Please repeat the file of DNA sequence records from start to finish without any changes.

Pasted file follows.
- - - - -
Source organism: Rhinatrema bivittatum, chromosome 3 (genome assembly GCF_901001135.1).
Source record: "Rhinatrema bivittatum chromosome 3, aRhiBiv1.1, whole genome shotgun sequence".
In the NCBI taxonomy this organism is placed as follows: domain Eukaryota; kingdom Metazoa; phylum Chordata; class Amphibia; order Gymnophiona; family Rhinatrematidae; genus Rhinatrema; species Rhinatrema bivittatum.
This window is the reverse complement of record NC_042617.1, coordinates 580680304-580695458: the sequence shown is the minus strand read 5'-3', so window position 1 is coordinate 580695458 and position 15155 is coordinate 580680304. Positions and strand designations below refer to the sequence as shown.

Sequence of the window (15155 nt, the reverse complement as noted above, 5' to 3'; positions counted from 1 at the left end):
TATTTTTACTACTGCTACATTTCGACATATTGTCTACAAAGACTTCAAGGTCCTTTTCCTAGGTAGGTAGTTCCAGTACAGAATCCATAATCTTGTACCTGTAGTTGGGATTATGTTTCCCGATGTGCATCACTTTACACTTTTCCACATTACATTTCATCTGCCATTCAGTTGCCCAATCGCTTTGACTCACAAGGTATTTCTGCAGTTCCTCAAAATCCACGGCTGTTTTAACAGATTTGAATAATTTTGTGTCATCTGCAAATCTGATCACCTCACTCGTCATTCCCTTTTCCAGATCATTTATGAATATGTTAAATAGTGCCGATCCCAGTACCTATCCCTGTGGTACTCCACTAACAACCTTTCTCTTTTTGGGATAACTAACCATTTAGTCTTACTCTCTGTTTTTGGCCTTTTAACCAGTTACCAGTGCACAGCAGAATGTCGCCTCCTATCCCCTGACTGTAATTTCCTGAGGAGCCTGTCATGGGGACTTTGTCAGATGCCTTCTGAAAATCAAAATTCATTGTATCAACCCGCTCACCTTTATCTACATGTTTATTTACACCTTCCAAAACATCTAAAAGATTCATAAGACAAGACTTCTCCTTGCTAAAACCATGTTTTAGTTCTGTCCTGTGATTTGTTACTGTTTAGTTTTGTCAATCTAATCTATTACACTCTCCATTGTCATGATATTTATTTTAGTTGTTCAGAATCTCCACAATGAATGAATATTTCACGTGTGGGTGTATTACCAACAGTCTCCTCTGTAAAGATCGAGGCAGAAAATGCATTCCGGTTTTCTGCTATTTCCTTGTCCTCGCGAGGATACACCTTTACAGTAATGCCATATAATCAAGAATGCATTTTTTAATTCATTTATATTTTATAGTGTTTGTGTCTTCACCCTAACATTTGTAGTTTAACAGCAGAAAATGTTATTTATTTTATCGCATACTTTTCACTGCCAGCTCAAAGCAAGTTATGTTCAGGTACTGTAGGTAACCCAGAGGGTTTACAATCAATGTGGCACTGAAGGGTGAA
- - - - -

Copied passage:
Source organism: Rhinatrema bivittatum, chromosome 3 (genome assembly GCF_901001135.1).
Source record: "Rhinatrema bivittatum chromosome 3, aRhiBiv1.1, whole genome shotgun sequence".
In the NCBI taxonomy this organism is placed as follows: domain Eukaryota; kingdom Metazoa; phylum Chordata; class Amphibia; order Gymnophiona; family Rhinatrematidae; genus Rhinatrema; species Rhinatrema bivittatum.
This window is the reverse complement of record NC_042617.1, coordinates 580680304-580695458: the sequence shown is the minus strand read 5'-3', so window position 1 is coordinate 580695458 and position 15155 is coordinate 580680304. Positions and strand designations below refer to the sequence as shown.

Sequence of the window (15155 nt, the reverse complement as noted above, 5' to 3'; positions counted from 1 at the left end):
TATTTTTACTACTGCTACATTTCGACATATTGTCTACAAAGACTTCAAGGTCCTTTTCCTAGGTAGGTAGTTCCAGTACAGAATCCATAATCTTGTACCTGTAGTTGGGATTATGTTTCCCGATGTGCATCACTTTACACTTTTCCACATTACATTTCATCTGCCATTCAGTTGCCCAATCGCTTTGACTCACAAGGTATTTCTGCAGTTCCTCAAAATCCACGGCTGTTTTAACAGATTTGAATAATTTTGTGTCATCTGCAAATCTGATCACCTCACTCGTCATTCCCTTTTCCAGATCATTTATGAATATGTTAAATAGTGCCGATCCCAGTACCTATCCCTGTGGTACTCCACTAACAACCTTTCTCTTTTTGGGATAACTAACCATTTAGTCTTACTCTCTGTTTTTGGCCTTTTAACCAGTTACCAGTGCACAGCAGAATGTCGCCTCCTATCCCCTGACTGTAATTTCCTGAGGAGCCTGTCATGGGGACTTTGTCAGATGCCTTCTGAAAATCAAAATTCATTGTATCAACCCGCTCACCTTTATCTACATGTTTATTTACACCTTCCAAAACATCTAAAAGATTCATAAGACAAGACTTCTCCTTGCTAAAACCATGTTTTAGTTCTGTCCTGTGATTTGTTACTGTTTAGTTTTGTCAATCTAATCTATTACACTCTCCATTGTCATGATATTTATTTTAGTTGTTCAGAATCTCCACAATGAATGAATATTTCACGTGTGGGTGTATTACCAACAGTCTCCTCTGTAAAGATCGAGGCAGAAAATGCATTCCGGTTTTCTGCTATTTCCTTGTCCTCGCGAGGATACACCTTTACAGTAATGCCATATAATCAAGAATGCATTTTTTAATTCATTTATATTTTATAGTGTTTGTGTCTTCACCCTAACATTTGTAGTTTAACAGCAGAAAATGTTATTTATTTTATCGCATACTTTTCACTGCCAGCTCAAAGCAAGTTATGTTCAGGTACTGTAGGTAACCCAGAGGGTTTACAATCAATGTGGCACTGAAGGGTGAA